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Running on Toes

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Author Topic:   Running on Toes
deathleprechaun
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posted Mar-27-2007 07:17 PM     Click Here to See the Profile for deathleprechaun   Click Here to Email deathleprechaun     Edit/Delete Message   Reply w/Quote
Hi everyone,

I am a a high school mile runner and am looking for ways to improve. I have heard kids talk about running on your toes, so I looked up a few things online about it. It seems that it's definitely good for sprinting, but not necessary for longer distances.

Would running on my toes be beneficial for my mile races? I currently run heel-to-toe, or whatever the "normal" way of running is.

[This message has been edited by deathleprechaun (edited Mar-27-2007).]

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Alex Nichols
Cool Runner
posted Mar-27-2007 09:35 PM     Click Here to See the Profile for Alex Nichols   Click Here to Email Alex Nichols     Edit/Delete Message   Reply w/Quote
Heel to toe is deadly for anything faster than a walk. Well not deadly but it actually has a breaking effect on your stride. Plus it straightens your leg and puits way more force on your joints than necessary. Landing around mid-foot makes your legs at least a little bent so they absorb the shock. I got some book that goes into scientific detail about it and that's what I thought it meant. Hopefully it made some sense.

Alex

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sam1500
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posted Mar-28-2007 01:45 AM     Click Here to See the Profile for sam1500   Click Here to Email sam1500     Edit/Delete Message   Reply w/Quote
Yes, faster runners usually don't heel strike in mile races. A lot depends on the speed of running, but in general the less heel your shoes have the more you land on your toes- it's almost impossible to heel strike in bare feet (for me anyway). Doing more training in spikes(or some easy barefoot running) helps to strengthen your lower legs and feet so that you can run better on your toes.

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swsmith07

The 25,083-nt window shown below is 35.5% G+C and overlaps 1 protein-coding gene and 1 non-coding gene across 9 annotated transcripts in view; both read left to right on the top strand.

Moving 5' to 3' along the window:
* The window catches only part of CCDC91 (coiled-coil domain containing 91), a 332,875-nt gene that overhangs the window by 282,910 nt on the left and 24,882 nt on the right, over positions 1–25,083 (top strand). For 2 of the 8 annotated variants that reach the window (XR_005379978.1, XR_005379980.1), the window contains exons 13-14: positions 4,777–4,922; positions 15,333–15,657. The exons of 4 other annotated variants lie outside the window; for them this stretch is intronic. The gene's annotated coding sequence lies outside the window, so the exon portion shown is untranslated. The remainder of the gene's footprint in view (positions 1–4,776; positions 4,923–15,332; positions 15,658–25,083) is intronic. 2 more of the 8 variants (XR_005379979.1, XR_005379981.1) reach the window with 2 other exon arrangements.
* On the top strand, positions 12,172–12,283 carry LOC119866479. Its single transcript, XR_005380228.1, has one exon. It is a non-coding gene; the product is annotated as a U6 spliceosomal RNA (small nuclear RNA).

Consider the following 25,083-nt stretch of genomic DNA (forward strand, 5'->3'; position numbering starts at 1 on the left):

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posted Mar-28-2007 07:38 PM     Click Here to See the Profile for swsmith07     Edit/Delete Message   Reply w/Quote
I agree with Alex on this one. When you run heel to toe, you heel strikes first and acts like a brake, slowing you down with every stride. When you land aroun the mid-foot, the foot lands and is picked back up more efficiently.

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Steve

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captainwildcat
Cool Runner
posted Mar-28-2007 10:52 PM     Click Here to See the Profile for captainwildcat   Click Here to Email captainwildcat     Edit/Delete Message   Reply w/Quote
As others have pointed out you do not want to heel strike, however you are not running only your toes either. A midfoot landing where the foot is flexed is the optimal way to land/propel yourself.

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deathleprechaun
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posted Mar-30-2007 06:21 PM     Click Here to See the Profile for deathleprechaun   Click Here to Email deathleprechaun     Edit/Delete Message   Reply w/Quote
When should I be running on my midfoot? I I ran a mile trial earlier this week in practice on my toes (in racing spikes) and one of my calves was extremely sore for the next few days. I was probably doing it wrong, and I wasn't prepared for it.

Should I practice running on my mid-foot during speed intervals, and then do it during races? I guess I incorrectly described my stride in my first post; I don't do a hard, laborious heel strike... I just run normally.

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trackrunnerguy
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posted Apr-01-2007 05:35 PM     Click Here to See the Profile for trackrunnerguy   Click Here to Email trackrunnerguy     Edit/Delete Message   Reply w/Quote
If you wear the right kind of shoes, heel striking for slower running shouldn't hurt you. Especially if you're young, you don't have to worry so much about your joints. It's normal that your calves got sore. But in order to run fast you have to be on your toes constantly. Just keep practicing with the mid-foot strike during fast intervals and your calves will strengthen eventually.

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sprinthurdlejump1
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posted Apr-06-2007 02:05 PM     Click Here to See the Profile for sprinthurdlejump1   Click Here to Email sprinthurdlejump1     Edit/Delete Message   Reply w/Quote
If you did start running on your toes, you would get alot faster. It helps turning over alot. Running heel toe takes more time. It does take alot of calf muscle and if your not used to it, it can burn for the longer distances. I am a sprinter and that is how i run, but i use to heel toe. When I did stop running heel toe, i dropped 2 seconds from my 200m time and a second from my 100m. It works for sprinters.
XOXOX
Tricia

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